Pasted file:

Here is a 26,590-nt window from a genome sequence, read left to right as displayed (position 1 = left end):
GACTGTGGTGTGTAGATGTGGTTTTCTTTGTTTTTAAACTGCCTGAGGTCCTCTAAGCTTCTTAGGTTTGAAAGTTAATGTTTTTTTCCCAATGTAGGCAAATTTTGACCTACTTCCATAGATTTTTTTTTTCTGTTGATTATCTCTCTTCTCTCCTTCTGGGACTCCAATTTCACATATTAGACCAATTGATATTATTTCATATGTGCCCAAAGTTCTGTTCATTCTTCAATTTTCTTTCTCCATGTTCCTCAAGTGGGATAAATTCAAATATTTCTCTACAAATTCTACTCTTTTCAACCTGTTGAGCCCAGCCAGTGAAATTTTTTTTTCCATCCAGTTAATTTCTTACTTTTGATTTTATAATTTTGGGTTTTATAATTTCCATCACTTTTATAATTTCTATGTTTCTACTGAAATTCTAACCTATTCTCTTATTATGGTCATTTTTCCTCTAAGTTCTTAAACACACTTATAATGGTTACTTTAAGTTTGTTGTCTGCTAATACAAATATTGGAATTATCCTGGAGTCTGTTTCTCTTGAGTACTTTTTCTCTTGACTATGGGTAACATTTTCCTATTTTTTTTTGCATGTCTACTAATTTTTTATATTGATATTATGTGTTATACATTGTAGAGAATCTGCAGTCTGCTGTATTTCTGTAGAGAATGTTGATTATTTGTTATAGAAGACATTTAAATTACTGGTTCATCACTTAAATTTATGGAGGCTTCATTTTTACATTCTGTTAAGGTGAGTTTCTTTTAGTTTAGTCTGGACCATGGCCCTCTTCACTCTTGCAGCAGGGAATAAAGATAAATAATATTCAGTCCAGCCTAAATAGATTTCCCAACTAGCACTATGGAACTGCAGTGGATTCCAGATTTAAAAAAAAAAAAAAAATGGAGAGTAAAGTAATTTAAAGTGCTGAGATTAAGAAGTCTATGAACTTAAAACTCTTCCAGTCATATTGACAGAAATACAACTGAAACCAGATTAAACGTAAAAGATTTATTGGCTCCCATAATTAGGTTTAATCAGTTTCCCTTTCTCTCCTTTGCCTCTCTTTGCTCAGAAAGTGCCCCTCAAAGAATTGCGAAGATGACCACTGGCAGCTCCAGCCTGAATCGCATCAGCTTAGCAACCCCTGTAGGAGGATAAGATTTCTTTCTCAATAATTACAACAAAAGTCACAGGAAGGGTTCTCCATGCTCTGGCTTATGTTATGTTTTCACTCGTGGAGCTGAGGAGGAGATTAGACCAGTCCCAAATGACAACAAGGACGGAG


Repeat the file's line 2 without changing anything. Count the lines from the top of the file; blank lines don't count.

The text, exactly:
GACTGTGGTGTGTAGATGTGGTTTTCTTTGTTTTTAAACTGCCTGAGGTCCTCTAAGCTTCTTAGGTTTGAAAGTTAATGTTTTTTTCCCAATGTAGGCAAATTTTGACCTACTTCCATAGATTTTTTTTTTCTGTTGATTATCTCTCTTCTCTCCTTCTGGGACTCCAATTTCACATATTAGACCAATTGATATTATTTCATATGTGCCCAAAGTTCTGTTCATTCTTCAATTTTCTTTCTCCATGTTCCTCAAGTGGGATAAATTCAAATATTTCTCTACAAATTCTACTCTTTTCAACCTGTTGAGCCCAGCCAGTGAAATTTTTTTTTCCATCCAGTTAATTTCTTACTTTTGATTTTATAATTTTGGGTTTTATAATTTCCATCACTTTTATAATTTCTATGTTTCTACTGAAATTCTAACCTATTCTCTTATTATGGTCATTTTTCCTCTAAGTTCTTAAACACACTTATAATGGTTACTTTAAGTTTGTTGTCTGCTAATACAAATATTGGAATTATCCTGGAGTCTGTTTCTCTTGAGTACTTTTTCTCTTGACTATGGGTAACATTTTCCTATTTTTTTTTGCATGTCTACTAATTTTTTATATTGATATTATGTGTTATACATTGTAGAGAATCTGCAGTCTGCTGTATTTCTGTAGAGAATGTTGATTATTTGTTATAGAAGACATTTAAATTACTGGTTCATCACTTAAATTTATGGAGGCTTCATTTTTACATTCTGTTAAGGTGAGTTTCTTTTAGTTTAGTCTGGACCATGGCCCTCTTCACTCTTGCAGCAGGGAATAAAGATAAATAATATTCAGTCCAGCCTAAATAGATTTCCCAACTAGCACTATGGAACTGCAGTGGATTCCAGATTTAAAAAAAAAAAAAAAATGGAGAGTAAAGTAATTTAAAGTGCTGAGATTAAGAAGTCTATGAACTTAAAACTCTTCCAGTCATATTGACAGAAATACAACTGAAACCAGATTAAACGTAAAAGATTTATTGGCTCCCATAATTAGGTTTAATCAGTTTCCCTTTCTCTCCTTTGCCTCTCTTTGCTCAGAAAGTGCCCCTCAAAGAATTGCGAAGATGACCACTGGCAGCTCCAGCCTGAATCGCATCAGCTTAGCAACCCCTGTAGGAGGATAAGATTTCTTTCTCAATAATTACAACAAAAGTCACAGGAAGGGTTCTCCATGCTCTGGCTTATGTTATGTTTTCACTCGTGGAGCTGAGGAGGAGATTAGACCAGTCCCAAATGACAACAAGGACGGAG